Recently Urban Meyer said Notre Dame was his "dream job," and he went on to elaborate that he's still at Florida because he doesn't have to travel that far to recruit. Time at home means a lot to him right now with his kids at the age they are.
So might dollars.
Should the Glazers, owners of the Tampa Bay Buccaneers, offer Meyer, say, a ton of cash to go along with no recruiting trips and more time at home, don't you think that might get his attention?
After all, with two NCAA Championships and perhaps a third this coming year, what else has he to prove at this level? And $8 million a year could hasten his retirement up quite a bit to spend time with the grandkids, when he has them.
This way, he could "finish" his career with his beloved Tim Tebow and Brandon Spikes, who stayed to try and win another championship. This way, Urban would leave with more dignity.
So if Raheem Morris doesn't work out this year, the Glazers could talk to Meyer from Dec. 1, 2009, to the end of the bowl game about a job. It's not like they're going to give Morris a long leash here.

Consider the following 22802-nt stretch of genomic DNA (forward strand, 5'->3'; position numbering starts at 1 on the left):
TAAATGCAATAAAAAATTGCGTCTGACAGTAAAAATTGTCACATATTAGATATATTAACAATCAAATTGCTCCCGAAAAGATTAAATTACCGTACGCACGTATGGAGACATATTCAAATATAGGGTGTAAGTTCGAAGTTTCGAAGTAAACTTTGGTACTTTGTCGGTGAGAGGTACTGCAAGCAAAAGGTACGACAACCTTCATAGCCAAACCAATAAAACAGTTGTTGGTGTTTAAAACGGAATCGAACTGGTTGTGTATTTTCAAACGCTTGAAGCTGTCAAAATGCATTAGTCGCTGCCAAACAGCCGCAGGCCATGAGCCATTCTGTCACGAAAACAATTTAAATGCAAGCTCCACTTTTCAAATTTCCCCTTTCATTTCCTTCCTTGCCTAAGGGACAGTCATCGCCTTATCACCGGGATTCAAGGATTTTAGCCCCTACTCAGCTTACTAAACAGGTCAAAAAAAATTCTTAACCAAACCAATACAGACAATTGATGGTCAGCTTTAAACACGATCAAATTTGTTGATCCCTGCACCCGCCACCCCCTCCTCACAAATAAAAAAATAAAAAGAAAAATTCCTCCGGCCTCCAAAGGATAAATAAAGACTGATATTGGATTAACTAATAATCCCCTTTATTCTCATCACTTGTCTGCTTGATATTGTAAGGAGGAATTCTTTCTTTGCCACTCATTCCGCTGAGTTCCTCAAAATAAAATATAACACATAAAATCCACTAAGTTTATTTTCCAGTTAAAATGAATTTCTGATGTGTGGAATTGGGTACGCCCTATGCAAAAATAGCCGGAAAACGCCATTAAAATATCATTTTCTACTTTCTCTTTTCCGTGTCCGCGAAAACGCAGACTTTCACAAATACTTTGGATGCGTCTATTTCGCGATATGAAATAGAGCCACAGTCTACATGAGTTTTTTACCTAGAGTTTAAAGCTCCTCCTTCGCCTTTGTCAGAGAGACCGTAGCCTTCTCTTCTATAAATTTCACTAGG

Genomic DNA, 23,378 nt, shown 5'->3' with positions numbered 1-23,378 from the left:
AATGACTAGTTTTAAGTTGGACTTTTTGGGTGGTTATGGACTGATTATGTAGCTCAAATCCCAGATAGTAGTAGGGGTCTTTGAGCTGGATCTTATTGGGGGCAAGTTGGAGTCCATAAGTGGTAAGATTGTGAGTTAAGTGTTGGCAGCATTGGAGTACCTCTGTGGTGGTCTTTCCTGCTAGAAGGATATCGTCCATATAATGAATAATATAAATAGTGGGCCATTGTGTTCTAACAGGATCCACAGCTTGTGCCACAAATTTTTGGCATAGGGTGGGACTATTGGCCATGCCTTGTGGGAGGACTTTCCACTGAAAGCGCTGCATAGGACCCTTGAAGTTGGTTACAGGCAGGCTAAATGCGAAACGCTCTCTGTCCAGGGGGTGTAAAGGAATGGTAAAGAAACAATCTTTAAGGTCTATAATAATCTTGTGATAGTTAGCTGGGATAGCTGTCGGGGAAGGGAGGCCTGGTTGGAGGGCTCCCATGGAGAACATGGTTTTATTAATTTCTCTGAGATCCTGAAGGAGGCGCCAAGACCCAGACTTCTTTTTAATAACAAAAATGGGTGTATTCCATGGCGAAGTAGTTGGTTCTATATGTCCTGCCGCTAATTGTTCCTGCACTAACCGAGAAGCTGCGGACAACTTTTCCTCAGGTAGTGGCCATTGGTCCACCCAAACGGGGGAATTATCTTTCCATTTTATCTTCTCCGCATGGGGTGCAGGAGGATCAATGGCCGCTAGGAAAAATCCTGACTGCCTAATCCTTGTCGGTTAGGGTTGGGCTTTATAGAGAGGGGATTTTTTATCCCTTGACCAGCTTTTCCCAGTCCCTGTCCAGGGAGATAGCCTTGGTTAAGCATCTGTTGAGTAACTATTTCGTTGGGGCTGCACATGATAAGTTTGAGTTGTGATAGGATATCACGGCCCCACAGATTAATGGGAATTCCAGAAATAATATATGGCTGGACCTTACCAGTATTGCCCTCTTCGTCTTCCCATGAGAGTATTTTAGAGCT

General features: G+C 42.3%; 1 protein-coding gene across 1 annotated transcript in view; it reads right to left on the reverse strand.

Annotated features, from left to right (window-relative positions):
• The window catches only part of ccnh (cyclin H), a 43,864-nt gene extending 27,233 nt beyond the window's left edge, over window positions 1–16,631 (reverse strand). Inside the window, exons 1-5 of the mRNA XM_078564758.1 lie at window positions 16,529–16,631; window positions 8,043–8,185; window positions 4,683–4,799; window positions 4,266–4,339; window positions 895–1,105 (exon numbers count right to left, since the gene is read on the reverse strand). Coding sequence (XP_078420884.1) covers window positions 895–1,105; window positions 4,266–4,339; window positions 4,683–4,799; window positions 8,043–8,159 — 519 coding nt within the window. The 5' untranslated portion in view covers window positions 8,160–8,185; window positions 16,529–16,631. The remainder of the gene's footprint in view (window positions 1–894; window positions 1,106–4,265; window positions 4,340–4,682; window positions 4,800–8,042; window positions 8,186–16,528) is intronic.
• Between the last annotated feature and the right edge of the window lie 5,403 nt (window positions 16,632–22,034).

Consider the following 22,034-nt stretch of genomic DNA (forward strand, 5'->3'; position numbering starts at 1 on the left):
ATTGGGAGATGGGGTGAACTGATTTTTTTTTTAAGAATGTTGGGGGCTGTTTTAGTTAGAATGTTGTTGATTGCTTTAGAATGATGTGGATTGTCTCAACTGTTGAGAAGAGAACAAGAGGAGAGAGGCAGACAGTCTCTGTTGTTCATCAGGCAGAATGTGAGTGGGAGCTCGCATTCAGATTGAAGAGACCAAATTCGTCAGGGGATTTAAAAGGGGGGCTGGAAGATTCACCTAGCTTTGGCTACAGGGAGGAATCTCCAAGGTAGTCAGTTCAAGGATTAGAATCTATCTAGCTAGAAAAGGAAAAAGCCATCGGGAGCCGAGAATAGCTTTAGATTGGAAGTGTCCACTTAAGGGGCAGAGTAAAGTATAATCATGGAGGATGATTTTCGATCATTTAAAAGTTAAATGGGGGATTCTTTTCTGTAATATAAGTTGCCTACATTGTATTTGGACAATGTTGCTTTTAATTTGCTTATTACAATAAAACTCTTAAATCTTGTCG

This is not far-fetched at all. Major writers have begun to think like me, and I noticed tonight that CBS Sportsline writer Pete Prisco said the following:
"The timing of the Gruden firing leads me to believe the Bucs are up to something big. I doubt they would fire a coach at this stage of the game without having a plan. With general manager Bruce Allen also getting fired, it leads me to believe they are targeting a big-name coach they will pay a ton of money to have personnel control... Maybe Urban Meyer?
"If I were Meyer and the Bucs came to me an offered me $8 million a season and total control, how could I turn that down? What’s left to challenge me on the college level? Of course, I’d have to change my offensive system.
"I’m telling you. There’s something at work in Tampa. Something big."
It wouldn't be the first Florida coach to be lured away by the NFL after a championship. Steve Spurrier, however, went bust in Washington, and without some real QB talent in Tampa, perhaps Urban figures he could flounder as well.
One thing about it, though. Offering him a five-year deal for, say, $35-40 million may just be too much for one man to turn down.
No deal would be done until after National Signing Day, however, even if such a move is made. Either way, this speculation alone could cause Florida to scurry and offer up a new and better contract. This is one time Jimmy Sexton's fingerprints won't be involved in such a story.
Urban's contract also has some strange language in it that is similar to what Florida did to Spurrier, in that it limits his "negotiation time" with other employers to a very tight schedule. But I'm sure a good lawyer can work that out.
Time generally answers all questions, but let's see how this plays out. The rumor mill is already started to turn, and it will only get hotter. Raheem Morris sure hopes not.